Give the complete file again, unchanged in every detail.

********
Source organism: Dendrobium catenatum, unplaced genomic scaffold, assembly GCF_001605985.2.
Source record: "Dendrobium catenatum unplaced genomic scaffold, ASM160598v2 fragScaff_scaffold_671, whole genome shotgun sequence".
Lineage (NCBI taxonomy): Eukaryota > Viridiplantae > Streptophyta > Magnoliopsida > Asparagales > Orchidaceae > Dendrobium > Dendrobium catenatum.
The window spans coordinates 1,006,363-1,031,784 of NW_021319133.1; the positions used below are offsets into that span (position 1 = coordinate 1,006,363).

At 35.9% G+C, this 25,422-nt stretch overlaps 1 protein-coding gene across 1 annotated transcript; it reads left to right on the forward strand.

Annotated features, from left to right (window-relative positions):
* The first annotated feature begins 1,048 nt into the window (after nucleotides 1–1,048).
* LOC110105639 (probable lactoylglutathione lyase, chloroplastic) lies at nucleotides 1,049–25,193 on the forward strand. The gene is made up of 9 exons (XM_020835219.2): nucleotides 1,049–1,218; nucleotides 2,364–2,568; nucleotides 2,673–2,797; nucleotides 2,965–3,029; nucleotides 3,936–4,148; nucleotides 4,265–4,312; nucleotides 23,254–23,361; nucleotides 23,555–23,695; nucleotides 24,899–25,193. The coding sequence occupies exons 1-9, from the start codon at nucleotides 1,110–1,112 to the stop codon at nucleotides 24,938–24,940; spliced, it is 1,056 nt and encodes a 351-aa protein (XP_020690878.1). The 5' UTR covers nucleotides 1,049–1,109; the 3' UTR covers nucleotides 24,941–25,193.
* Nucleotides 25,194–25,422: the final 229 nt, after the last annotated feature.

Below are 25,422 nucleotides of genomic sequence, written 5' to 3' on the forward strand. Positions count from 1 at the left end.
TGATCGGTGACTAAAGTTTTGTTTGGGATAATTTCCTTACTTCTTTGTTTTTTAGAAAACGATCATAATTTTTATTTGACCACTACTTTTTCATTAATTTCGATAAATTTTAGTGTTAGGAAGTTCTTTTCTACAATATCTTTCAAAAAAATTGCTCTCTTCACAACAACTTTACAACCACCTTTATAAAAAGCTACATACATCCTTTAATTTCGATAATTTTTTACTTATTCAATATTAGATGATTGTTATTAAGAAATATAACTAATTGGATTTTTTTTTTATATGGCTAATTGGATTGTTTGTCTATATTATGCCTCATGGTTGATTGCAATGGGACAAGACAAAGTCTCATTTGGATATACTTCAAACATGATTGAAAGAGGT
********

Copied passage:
Source organism: Dendrobium catenatum, unplaced genomic scaffold, assembly GCF_001605985.2.
Source record: "Dendrobium catenatum unplaced genomic scaffold, ASM160598v2 fragScaff_scaffold_671, whole genome shotgun sequence".
Lineage (NCBI taxonomy): Eukaryota > Viridiplantae > Streptophyta > Magnoliopsida > Asparagales > Orchidaceae > Dendrobium > Dendrobium catenatum.
The window spans coordinates 1,006,363-1,031,784 of NW_021319133.1; the positions used below are offsets into that span (position 1 = coordinate 1,006,363).

At 35.9% G+C, this 25,422-nt stretch overlaps 1 protein-coding gene across 1 annotated transcript; it reads left to right on the forward strand.

Annotated features, from left to right (window-relative positions):
* The first annotated feature begins 1,048 nt into the window (after nucleotides 1–1,048).
* LOC110105639 (probable lactoylglutathione lyase, chloroplastic) lies at nucleotides 1,049–25,193 on the forward strand. The gene is made up of 9 exons (XM_020835219.2): nucleotides 1,049–1,218; nucleotides 2,364–2,568; nucleotides 2,673–2,797; nucleotides 2,965–3,029; nucleotides 3,936–4,148; nucleotides 4,265–4,312; nucleotides 23,254–23,361; nucleotides 23,555–23,695; nucleotides 24,899–25,193. The coding sequence occupies exons 1-9, from the start codon at nucleotides 1,110–1,112 to the stop codon at nucleotides 24,938–24,940; spliced, it is 1,056 nt and encodes a 351-aa protein (XP_020690878.1). The 5' UTR covers nucleotides 1,049–1,109; the 3' UTR covers nucleotides 24,941–25,193.
* Nucleotides 25,194–25,422: the final 229 nt, after the last annotated feature.

Below are 25,422 nucleotides of genomic sequence, written 5' to 3' on the forward strand. Positions count from 1 at the left end.
TGATCGGTGACTAAAGTTTTGTTTGGGATAATTTCCTTACTTCTTTGTTTTTTAGAAAACGATCATAATTTTTATTTGACCACTACTTTTTCATTAATTTCGATAAATTTTAGTGTTAGGAAGTTCTTTTCTACAATATCTTTCAAAAAAATTGCTCTCTTCACAACAACTTTACAACCACCTTTATAAAAAGCTACATACATCCTTTAATTTCGATAATTTTTTACTTATTCAATATTAGATGATTGTTATTAAGAAATATAACTAATTGGATTTTTTTTTTATATGGCTAATTGGATTGTTTGTCTATATTATGCCTCATGGTTGATTGCAATGGGACAAGACAAAGTCTCATTTGGATATACTTCAAACATGATTGAAAGAGGT